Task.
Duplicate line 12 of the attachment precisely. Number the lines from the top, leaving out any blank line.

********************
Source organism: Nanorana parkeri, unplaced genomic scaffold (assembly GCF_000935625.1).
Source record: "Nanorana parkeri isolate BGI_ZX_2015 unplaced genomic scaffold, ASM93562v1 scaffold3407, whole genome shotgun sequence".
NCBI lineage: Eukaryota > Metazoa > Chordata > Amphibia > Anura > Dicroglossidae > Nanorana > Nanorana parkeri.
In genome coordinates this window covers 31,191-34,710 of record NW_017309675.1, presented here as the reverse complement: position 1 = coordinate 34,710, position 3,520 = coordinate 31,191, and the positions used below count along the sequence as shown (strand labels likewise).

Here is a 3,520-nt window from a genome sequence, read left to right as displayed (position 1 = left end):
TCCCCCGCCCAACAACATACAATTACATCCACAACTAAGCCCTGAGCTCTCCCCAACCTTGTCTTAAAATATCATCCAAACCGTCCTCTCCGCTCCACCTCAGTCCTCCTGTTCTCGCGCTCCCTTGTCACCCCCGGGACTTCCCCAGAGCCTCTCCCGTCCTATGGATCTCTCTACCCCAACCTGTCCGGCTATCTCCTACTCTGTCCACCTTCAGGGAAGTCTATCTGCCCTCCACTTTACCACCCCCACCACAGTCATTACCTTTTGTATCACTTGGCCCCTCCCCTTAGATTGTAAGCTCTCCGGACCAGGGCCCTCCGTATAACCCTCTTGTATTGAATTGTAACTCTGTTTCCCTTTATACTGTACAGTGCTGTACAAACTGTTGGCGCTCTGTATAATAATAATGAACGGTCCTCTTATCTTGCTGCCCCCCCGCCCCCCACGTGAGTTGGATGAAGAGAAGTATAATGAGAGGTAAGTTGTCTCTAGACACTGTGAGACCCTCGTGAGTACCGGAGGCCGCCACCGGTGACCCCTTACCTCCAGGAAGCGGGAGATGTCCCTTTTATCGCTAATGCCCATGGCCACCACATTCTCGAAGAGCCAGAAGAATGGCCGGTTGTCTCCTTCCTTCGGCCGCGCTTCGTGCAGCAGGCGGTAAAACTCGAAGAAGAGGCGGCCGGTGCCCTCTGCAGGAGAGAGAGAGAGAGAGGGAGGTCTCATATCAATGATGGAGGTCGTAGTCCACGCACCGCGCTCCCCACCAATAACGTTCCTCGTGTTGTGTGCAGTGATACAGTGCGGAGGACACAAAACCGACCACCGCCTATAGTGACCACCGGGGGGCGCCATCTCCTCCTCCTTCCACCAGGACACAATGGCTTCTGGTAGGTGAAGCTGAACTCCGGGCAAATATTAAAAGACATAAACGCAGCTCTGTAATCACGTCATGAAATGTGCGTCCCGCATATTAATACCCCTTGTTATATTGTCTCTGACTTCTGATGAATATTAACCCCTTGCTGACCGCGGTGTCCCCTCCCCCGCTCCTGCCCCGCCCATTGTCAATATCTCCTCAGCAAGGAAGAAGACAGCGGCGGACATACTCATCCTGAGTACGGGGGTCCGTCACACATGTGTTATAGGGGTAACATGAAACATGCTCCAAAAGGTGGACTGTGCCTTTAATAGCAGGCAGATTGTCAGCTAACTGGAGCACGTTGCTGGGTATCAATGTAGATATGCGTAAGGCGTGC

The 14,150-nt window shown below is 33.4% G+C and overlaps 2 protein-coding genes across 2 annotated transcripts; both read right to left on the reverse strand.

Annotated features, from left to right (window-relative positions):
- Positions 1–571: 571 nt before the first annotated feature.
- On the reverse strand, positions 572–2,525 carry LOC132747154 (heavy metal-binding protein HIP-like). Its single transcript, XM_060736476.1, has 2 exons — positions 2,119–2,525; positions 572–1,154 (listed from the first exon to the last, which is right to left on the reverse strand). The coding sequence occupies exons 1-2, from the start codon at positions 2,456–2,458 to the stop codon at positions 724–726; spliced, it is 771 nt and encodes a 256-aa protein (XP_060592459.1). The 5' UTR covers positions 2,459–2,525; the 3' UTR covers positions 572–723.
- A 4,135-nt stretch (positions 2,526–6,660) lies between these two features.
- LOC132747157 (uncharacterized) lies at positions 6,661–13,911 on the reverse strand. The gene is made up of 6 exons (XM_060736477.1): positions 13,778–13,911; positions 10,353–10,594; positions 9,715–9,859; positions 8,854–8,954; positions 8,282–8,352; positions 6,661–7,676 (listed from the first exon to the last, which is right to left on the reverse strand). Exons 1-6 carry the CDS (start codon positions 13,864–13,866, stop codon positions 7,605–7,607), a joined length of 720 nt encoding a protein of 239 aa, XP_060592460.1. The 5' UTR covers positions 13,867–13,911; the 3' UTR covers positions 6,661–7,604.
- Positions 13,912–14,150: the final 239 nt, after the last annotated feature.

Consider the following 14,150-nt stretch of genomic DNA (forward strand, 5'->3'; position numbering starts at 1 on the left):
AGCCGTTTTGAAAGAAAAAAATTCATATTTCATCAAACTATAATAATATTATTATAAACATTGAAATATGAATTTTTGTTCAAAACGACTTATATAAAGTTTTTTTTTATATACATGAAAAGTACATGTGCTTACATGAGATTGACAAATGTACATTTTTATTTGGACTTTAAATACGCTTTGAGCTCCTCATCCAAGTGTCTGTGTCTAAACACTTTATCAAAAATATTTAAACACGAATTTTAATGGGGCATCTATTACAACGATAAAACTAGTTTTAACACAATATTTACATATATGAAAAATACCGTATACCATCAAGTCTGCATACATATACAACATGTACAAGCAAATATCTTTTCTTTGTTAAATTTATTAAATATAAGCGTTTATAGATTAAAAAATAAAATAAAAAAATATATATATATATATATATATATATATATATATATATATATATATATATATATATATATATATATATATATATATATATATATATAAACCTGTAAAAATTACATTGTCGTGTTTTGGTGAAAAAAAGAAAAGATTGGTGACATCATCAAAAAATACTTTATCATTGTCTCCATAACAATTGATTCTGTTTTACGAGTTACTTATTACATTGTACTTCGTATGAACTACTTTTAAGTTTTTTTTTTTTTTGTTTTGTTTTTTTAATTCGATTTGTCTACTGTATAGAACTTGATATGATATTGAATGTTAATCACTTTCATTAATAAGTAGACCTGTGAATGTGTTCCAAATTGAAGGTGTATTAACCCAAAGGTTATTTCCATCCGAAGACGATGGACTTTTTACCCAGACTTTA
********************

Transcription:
- LOC132747157 (uncharacterized) lies at positions 6,661–13,911 on the reverse strand. The gene is made up of 6 exons (XM_060736477.1): positions 13,778–13,911; positions 10,353–10,594; positions 9,715–9,859; positions 8,854–8,954; positions 8,282–8,352; positions 6,661–7,676 (listed from the first exon to the last, which is right to left on the reverse strand). Exons 1-6 carry the CDS (start codon positions 13,864–13,866, stop codon positions 7,605–7,607), a joined length of 720 nt encoding a protein of 239 aa, XP_060592460.1. The 5' UTR covers positions 13,867–13,911; the 3' UTR covers positions 6,661–7,604.